Defense attorney William Ward made one last attempt to explain why Greer hadn’t denied the accusations. Because Mirlis had spoken with police a year ago, keeping silent on “anything that tends to incriminate you” by pleading the Fifth would be “wise,” Ward explained. “That could mean anything that puts Mr. Mirlis or Mr. Greer alone in the same room during four years in high school, anything.” He added that Ponvert had fired “loaded questions” throughout the trial, cornering Greer into remaining silent. (Local police decided not to pursue a criminal investigation of Greer, concluding that the statute of limitations had expired, according to law enforcement officials familiar with the matter.)

Ward repeatedly sought to impeach Mirlis’s credibility. Mirlis, for example, testified that his grades suffered when he rebuffed Greer’s entreaties, but Ward pointed out that his report card didn’t reflect this, with five As and two B-pluses in classes Greer supposedly taught.

During the two full days that jurors argued in a locked room, starting at 11:35 a.m. on Wednesday, the rabbi paced around the courtroom, asking his lawyers about court procedure, gossiping with his wife about spectators and making several trips to the bathroom. Sarah Greer serenely read a book in the stands.

At 3:03 p.m. on Wednesday, jurors knocked on the door to indicate they had a question. They handed an unsigned, yellow sheet of paper to the marshal. It read, “If we finish this evening, will [we] be able to render a decision tonight or still have to come back tomorrow?” Judge Michael P. Shea sent his deputy into the room to let them know that if the court accepts their verdict tonight, they wouldn’t have to return.

At 3:19, they sent out another note. “We could use fresh coffee and donuts. Dunkin’ Donuts, please.”

The jurors sent out a note at 4:35 p.m. asking to replay Hack’s deposition. At 5:01 p.m., a second note said they’d finish deliberations on Thursday.

Back in the courtroom at 9:10 a.m. on Thursday, jurors examined the last 20 minutes of Hack’s deposition. Under pressure by Ward to name exact dates when Greer had sex with him as a student, Hack said he could not remember a single instance, aside from the first fondling. In the same clip, Hack said he knew about mandatory reporter laws, “certainly by 2007” – two years after Mirlis graduated.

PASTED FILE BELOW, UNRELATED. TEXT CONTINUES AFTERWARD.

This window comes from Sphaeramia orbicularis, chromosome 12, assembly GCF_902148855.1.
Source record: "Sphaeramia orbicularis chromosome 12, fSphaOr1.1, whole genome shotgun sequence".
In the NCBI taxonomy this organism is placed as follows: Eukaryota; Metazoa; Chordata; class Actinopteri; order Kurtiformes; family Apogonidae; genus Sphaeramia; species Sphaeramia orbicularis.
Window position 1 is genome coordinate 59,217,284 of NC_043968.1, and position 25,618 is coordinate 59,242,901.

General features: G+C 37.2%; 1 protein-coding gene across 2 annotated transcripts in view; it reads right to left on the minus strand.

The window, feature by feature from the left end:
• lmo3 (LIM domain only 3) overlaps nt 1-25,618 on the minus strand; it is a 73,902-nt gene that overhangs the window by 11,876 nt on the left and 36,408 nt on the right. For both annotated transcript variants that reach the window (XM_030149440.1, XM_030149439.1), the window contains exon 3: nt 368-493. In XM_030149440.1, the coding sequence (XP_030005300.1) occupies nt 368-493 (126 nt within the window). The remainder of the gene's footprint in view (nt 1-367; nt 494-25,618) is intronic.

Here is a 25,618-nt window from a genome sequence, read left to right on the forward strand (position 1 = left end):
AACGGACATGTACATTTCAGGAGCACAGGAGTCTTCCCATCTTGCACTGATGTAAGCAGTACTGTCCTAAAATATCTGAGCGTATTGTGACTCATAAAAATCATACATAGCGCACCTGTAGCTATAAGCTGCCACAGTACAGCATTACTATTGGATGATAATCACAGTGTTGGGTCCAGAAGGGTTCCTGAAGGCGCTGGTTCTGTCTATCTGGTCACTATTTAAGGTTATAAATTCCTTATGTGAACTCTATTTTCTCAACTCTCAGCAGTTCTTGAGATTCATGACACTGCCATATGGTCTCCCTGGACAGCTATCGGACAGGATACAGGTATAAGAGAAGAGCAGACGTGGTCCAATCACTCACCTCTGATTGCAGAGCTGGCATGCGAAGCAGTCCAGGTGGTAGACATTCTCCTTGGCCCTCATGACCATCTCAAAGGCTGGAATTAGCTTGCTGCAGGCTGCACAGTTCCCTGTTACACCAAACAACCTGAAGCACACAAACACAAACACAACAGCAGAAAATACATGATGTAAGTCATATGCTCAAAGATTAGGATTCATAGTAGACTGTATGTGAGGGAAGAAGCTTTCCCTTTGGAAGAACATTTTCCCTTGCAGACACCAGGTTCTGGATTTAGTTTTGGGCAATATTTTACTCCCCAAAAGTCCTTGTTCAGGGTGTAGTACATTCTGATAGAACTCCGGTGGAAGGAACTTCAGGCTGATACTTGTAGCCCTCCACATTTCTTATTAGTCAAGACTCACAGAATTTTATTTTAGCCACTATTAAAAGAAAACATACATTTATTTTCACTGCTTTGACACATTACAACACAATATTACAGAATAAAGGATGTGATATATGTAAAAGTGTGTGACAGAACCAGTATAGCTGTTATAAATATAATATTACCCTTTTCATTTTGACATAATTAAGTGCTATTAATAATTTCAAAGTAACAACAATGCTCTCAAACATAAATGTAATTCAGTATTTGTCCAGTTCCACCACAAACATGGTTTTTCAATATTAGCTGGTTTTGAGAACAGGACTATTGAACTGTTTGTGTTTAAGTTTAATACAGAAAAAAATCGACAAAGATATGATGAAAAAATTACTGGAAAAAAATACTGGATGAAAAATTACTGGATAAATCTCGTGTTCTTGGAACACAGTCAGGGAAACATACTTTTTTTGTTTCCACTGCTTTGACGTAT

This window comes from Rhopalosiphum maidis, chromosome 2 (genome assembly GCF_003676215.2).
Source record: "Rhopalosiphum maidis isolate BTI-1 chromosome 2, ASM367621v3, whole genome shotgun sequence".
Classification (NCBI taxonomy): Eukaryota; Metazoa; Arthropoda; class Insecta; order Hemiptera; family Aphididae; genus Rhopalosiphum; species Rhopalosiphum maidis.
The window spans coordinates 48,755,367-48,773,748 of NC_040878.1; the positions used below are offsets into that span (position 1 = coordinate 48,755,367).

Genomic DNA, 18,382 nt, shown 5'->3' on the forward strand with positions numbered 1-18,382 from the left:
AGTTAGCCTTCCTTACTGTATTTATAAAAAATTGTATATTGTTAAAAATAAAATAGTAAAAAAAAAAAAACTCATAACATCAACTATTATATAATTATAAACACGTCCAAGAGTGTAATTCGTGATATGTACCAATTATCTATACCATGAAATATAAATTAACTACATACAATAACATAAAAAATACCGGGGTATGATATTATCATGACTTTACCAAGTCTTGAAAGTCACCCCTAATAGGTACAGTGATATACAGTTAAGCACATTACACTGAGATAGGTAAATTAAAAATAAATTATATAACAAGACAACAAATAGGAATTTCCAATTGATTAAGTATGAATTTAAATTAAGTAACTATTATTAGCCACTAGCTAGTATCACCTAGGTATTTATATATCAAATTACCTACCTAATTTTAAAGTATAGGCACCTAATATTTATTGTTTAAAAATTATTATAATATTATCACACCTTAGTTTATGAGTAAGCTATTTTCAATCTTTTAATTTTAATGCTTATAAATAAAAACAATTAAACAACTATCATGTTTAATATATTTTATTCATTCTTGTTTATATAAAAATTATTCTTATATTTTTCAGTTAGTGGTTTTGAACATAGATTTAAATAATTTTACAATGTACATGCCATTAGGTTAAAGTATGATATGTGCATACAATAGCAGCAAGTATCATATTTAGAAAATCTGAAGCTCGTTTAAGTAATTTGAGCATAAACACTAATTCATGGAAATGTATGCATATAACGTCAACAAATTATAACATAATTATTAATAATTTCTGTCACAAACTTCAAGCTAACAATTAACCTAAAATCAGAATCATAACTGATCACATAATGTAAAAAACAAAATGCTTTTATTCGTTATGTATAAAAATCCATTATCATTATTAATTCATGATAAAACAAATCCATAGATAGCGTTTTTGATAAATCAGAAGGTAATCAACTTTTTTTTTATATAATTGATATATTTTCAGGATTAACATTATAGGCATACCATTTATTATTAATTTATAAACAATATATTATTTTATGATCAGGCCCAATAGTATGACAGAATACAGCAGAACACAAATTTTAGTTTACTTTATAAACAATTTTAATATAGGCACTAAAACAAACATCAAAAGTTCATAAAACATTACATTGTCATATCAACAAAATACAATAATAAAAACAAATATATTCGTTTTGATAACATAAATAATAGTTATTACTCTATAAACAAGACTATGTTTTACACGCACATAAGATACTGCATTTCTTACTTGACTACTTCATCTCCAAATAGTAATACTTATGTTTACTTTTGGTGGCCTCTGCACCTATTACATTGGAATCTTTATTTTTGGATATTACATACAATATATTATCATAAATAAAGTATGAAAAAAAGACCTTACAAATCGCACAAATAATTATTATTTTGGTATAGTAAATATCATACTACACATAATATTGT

For nearly four hours, the jury discussed whether the yeshiva had been negligent. After lunch, they wrote in a note that they couldn’t reach a unanimous verdict on that specific charge.

At 12:51 p.m., Judge Shea asked them to shrug off any fixed conclusions and reassess the evidence. “Take as much time as you need to discuss things; there is no rush,” he said.

At 3:39 p.m., the jury handed back their ruling. After reading through verdict form, count by count, each juror stood individually to affirm agreement with the decision.

The defense team left silently, hurrying outside into oncoming traffic. Red-faced, Greer hugged Ward in the parking lot behind the courthouse, then slid into his minivan.

Beginning in the 1980s, Rabbi Greer oversaw the revival of the neighborhood around his yeshiva at the corner of Norton and Elm Streets, renovating neglected historic homes.

Over the years, Greer has also crusaded against gay rights in Connecticut, at times played an active role in politics and government, and advocated for keeping nuisance businesses out of the Whalley Avenue commercial corridor. He and his family earned national attention for exposing johns who patronized street prostitutes in the neighborhood, for filing suit against Yale University over a requirement that students live in coed dorms, and then in 2007 for launching an armed neighborhood “defense” patrol and then calling in the Guardian Angels for assistance to combat crime. In the 1970s, Greer also led a successful campaign to force the United States to pressure the Soviet Union into allowing Jewish “refuseniks” to emigrate here and start new, freer lives.

This is an abridged version of a story that appeared in the New Haven Independent and is reprinted with that paper’s permission.